Reviewed by Rod McLary
On 15 February 1942, Singapore fell to the invading Japanese Army. Within days, Japan bombed Darwin and it was believed by many that this threatened a direct threat of attack on Australian soil.
On 30 March 1942, the Allied South West Pacific Area command (SWPA) was formed and U.S. General Douglas MacArthur was appointed Supreme Allied Commander South-West Pacific Area. His headquarters were in Brisbane. It is said that up to one million US servicemen came to Australia and about 100,000 of these were African- Americans. Many of these troops were based in Townsville.
These hard historical facts form the structure around which the author has woven a story of the day-to-day experiences of residents in Townsville and their interactions with American troops. But the reporting of some of the events described in Khaki Town – those which are based on fact – was politically suppressed at the time. This adds a frisson of excitement to the story as the reader experiences at one remove the ‘real’ story of what happened in Townsville in 1942.
The title Khaki Town comes from the contemporary description of Townsville. As one of the main protagonists says:
… just military everywhere. Army, navy, air force, you name it, and all in khaki. … We’ve become a khaki town. 
The threat of war on one’s doorstep is at the very least a larger than life experience and the recounting of it demands larger than life characters. And there is no shortage of them in Khaki Town. From Val Callahan – the rough around the edges but with a heart of gold publican – to Baz Taylor the smooth and suave con man with the Ronald Coleman moustache – to Aunty Edie from Palm Island, all are Australian through and through. Together with a host of other characters, each plays his/her role to perfection in the drama which unfolds as a small country town struggles to accommodate itself to an influx of Americans who are – by and large – ‘over paid, over sexed and over here’.
But the novel is not only about the war and the influx of soldiers into Townsville, it is a ‘book about racism’ as the author makes clear in her ‘Note to Readers’. To emphasise the point. some of the language used may be considered offensive but reflects the values and beliefs of the era.
Simmering below the surface is the tension between the whites and the Aboriginal peoples, between the Townsville residents and the Army personnel [black and white, American and Australian], and between the white American soldiers and the African-American soldiers. These African-American men are commonly referred to as ‘Negroes’ or ‘niggers’ using the derogatory language of the 1940s. On more than one occasion, these tensions break out and some have quite serious consequences. These sequences are written with sensitivity and drama although sometimes the explanatory dialogue is a little overwrought:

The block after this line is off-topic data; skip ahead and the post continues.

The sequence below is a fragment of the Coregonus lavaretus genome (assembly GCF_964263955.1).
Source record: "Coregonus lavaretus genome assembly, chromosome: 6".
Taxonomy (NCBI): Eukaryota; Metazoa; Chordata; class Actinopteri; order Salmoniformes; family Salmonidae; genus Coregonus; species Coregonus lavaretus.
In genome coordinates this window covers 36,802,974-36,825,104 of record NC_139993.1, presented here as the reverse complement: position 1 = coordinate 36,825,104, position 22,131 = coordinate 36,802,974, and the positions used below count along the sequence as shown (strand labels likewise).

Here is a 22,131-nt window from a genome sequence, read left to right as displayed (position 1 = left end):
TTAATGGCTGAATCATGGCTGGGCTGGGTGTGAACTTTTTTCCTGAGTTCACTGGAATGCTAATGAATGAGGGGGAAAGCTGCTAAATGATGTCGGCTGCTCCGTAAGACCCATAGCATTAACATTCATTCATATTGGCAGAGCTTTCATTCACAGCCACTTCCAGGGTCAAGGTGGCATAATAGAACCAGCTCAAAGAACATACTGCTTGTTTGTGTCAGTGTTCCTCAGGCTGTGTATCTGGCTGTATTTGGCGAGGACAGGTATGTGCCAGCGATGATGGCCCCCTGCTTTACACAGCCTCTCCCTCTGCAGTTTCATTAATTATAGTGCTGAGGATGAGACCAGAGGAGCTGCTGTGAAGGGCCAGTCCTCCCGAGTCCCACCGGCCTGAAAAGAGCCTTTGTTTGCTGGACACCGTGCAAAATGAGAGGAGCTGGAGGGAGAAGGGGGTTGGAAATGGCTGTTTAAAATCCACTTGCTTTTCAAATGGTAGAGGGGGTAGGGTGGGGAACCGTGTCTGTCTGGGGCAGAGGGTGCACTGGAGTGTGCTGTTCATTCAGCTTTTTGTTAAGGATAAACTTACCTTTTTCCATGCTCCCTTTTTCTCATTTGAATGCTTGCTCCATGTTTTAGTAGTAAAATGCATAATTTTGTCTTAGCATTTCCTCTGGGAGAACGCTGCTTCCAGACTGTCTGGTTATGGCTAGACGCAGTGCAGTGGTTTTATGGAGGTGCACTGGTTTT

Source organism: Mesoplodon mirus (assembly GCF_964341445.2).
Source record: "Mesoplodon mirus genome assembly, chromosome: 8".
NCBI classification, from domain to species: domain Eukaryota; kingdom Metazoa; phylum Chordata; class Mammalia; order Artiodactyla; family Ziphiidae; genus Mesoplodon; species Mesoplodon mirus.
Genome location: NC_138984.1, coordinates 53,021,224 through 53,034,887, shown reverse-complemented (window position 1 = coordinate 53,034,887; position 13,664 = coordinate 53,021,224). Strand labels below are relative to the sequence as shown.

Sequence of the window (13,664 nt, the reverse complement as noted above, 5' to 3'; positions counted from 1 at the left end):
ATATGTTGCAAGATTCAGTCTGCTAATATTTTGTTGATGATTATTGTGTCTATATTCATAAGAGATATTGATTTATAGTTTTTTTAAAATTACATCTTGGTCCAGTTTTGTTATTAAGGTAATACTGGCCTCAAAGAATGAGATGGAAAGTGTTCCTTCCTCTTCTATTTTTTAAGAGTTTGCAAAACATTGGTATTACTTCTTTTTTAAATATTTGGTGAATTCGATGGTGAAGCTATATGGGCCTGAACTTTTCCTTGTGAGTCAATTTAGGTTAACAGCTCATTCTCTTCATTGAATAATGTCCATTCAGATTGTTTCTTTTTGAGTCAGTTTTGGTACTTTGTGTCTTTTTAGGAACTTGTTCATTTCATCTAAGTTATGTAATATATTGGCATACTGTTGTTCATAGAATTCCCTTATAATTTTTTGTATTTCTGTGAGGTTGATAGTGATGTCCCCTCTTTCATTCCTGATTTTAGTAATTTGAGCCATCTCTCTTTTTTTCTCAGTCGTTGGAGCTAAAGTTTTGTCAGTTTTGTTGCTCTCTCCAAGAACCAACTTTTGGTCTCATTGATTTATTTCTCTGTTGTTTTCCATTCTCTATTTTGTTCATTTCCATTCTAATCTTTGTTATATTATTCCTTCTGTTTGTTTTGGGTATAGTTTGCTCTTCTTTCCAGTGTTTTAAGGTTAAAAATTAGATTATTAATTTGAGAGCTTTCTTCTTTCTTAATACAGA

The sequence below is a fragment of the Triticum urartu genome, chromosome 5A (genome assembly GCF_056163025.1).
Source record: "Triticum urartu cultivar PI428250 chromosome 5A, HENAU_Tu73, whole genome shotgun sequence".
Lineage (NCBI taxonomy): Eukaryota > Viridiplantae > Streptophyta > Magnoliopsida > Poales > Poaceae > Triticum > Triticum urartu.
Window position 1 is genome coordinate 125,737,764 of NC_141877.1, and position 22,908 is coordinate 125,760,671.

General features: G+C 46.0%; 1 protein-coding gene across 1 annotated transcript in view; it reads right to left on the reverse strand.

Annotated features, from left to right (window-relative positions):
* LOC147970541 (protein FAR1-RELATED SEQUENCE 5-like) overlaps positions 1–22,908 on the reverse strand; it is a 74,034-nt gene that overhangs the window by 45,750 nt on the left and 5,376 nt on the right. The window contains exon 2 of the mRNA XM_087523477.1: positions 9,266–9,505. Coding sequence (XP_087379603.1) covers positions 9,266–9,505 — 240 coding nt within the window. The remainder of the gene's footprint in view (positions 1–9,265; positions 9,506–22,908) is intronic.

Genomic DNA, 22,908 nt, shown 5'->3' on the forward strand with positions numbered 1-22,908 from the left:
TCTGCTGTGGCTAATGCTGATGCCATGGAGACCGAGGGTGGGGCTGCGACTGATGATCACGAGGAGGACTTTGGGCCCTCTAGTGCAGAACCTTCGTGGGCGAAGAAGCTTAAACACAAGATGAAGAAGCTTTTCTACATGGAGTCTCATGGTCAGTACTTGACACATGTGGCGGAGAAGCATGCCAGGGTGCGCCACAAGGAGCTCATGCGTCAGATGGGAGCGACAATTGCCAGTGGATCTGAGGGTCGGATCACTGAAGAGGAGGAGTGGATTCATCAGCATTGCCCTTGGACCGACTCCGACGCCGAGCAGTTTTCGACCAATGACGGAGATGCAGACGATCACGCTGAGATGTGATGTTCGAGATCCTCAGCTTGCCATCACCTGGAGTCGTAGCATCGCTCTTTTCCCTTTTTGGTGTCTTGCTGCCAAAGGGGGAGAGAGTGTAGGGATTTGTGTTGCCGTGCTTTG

This whole tragic affair is not your fault, Corporal. You mustn’t blame yourself, you’re hardly the guilty party. Besides you’ve come to me now and I’m glad you have. We must get to the bottom of this. That is if it’s at all humanly possible. 
The presence of a United States Congressman sent by the President to investigate the deaths of a number of black soldiers is based on a visit made by Lyndon Johnson to Townsville in 1942. His involvement is used as a mechanism by which the truth behind the deaths is brought to the surface. The drawing of his character – which is presumably based on the ‘real’ Lyndon Johnson – creates another larger than life personality and he dominates the pages in which he appears.
Running alongside the main plot are two love stories. One – between an African-American soldier and a young Townsville woman – suggests that skin colour is not a bar to love and that it is clearly possible for interactions between white and black to be without prejudice. The second – again crossing cultural lines but this time between an American officer and the wife of an Australian soldier – plays out differently but again shows that cohabitation is possible.
These two love stories are more subtle in their telling than that of the main story of the antagonism between the white and black American soldiers. While that story has to be told bluntly and without evasion, it is somewhat of a relief to read of the unfolding of the two romances.
Overall, Khaki Town is a good read. It would be of particular interest to those readers who may have lived in or know Townsville. There are many references to local sites which add a verisimilitude to the story and those who know Townsville will recognise the street names and places.
Judy Nunn is an Australian author and Khaki Town is her fifteenth novel. While her first three novels were set in the worlds of television, theatre and film, her more recent ones have been historically-based fiction.
by Judy Nunn
Penguin Random House
ISBN 978 0 14379 517 9